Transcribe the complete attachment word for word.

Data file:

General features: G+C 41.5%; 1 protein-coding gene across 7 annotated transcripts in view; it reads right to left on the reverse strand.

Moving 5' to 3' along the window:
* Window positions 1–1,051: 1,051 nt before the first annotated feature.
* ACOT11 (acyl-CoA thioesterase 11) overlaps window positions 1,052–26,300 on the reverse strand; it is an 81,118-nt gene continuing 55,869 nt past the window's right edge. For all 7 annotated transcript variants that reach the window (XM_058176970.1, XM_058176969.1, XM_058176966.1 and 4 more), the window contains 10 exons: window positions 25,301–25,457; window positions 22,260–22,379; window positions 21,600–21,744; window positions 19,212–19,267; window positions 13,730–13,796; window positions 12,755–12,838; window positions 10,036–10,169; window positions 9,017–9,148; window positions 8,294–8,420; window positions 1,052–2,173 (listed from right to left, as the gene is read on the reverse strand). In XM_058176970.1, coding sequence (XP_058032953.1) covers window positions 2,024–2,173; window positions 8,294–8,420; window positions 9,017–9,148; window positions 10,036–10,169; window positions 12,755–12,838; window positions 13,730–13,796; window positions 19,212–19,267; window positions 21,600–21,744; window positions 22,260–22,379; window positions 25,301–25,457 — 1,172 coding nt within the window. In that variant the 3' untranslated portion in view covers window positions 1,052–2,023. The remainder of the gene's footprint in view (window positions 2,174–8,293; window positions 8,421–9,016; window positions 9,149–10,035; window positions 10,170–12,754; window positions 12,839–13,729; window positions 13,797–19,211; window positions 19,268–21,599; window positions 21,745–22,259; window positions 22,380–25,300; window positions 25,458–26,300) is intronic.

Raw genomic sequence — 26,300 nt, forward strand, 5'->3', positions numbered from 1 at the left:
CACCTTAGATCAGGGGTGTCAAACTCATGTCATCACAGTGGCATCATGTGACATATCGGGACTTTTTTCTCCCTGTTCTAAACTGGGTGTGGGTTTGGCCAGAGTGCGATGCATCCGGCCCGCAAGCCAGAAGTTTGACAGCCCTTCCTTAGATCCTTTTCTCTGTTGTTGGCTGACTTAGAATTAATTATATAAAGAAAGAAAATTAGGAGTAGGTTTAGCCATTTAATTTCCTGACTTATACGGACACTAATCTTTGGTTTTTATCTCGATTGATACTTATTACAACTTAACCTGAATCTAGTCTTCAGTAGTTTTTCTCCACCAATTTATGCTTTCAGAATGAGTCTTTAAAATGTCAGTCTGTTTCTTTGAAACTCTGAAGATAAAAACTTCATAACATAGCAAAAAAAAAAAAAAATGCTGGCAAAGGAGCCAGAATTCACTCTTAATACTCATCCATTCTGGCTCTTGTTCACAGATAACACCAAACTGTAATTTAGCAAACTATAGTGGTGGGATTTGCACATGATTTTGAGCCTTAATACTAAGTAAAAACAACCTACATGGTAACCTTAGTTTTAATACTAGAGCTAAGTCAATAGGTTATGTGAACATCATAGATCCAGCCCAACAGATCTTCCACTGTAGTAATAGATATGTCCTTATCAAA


General features: G+C 41.5%; 1 protein-coding gene across 7 annotated transcripts in view; it reads right to left on the reverse strand.

Moving 5' to 3' along the window:
* Window positions 1–1,051: 1,051 nt before the first annotated feature.
* ACOT11 (acyl-CoA thioesterase 11) overlaps window positions 1,052–26,300 on the reverse strand; it is an 81,118-nt gene continuing 55,869 nt past the window's right edge. For all 7 annotated transcript variants that reach the window (XM_058176970.1, XM_058176969.1, XM_058176966.1 and 4 more), the window contains 10 exons: window positions 25,301–25,457; window positions 22,260–22,379; window positions 21,600–21,744; window positions 19,212–19,267; window positions 13,730–13,796; window positions 12,755–12,838; window positions 10,036–10,169; window positions 9,017–9,148; window positions 8,294–8,420; window positions 1,052–2,173 (listed from right to left, as the gene is read on the reverse strand). In XM_058176970.1, coding sequence (XP_058032953.1) covers window positions 2,024–2,173; window positions 8,294–8,420; window positions 9,017–9,148; window positions 10,036–10,169; window positions 12,755–12,838; window positions 13,730–13,796; window positions 19,212–19,267; window positions 21,600–21,744; window positions 22,260–22,379; window positions 25,301–25,457 — 1,172 coding nt within the window. In that variant the 3' untranslated portion in view covers window positions 1,052–2,023. The remainder of the gene's footprint in view (window positions 2,174–8,293; window positions 8,421–9,016; window positions 9,149–10,035; window positions 10,170–12,754; window positions 12,839–13,729; window positions 13,797–19,211; window positions 19,268–21,599; window positions 21,745–22,259; window positions 22,380–25,300; window positions 25,458–26,300) is intronic.

Raw genomic sequence — 26,300 nt, forward strand, 5'->3', positions numbered from 1 at the left:
CACCTTAGATCAGGGGTGTCAAACTCATGTCATCACAGTGGCATCATGTGACATATCGGGACTTTTTTCTCCCTGTTCTAAACTGGGTGTGGGTTTGGCCAGAGTGCGATGCATCCGGCCCGCAAGCCAGAAGTTTGACAGCCCTTCCTTAGATCCTTTTCTCTGTTGTTGGCTGACTTAGAATTAATTATATAAAGAAAGAAAATTAGGAGTAGGTTTAGCCATTTAATTTCCTGACTTATACGGACACTAATCTTTGGTTTTTATCTCGATTGATACTTATTACAACTTAACCTGAATCTAGTCTTCAGTAGTTTTTCTCCACCAATTTATGCTTTCAGAATGAGTCTTTAAAATGTCAGTCTGTTTCTTTGAAACTCTGAAGATAAAAACTTCATAACATAGCAAAAAAAAAAAAAAATGCTGGCAAAGGAGCCAGAATTCACTCTTAATACTCATCCATTCTGGCTCTTGTTCACAGATAACACCAAACTGTAATTTAGCAAACTATAGTGGTGGGATTTGCACATGATTTTGAGCCTTAATACTAAGTAAAAACAACCTACATGGTAACCTTAGTTTTAATACTAGAGCTAAGTCAATAGGTTATGTGAACATCATAGATCCAGCCCAACAGATCTTCCACTGTAGTAATAGATATGTCCTTATCAAA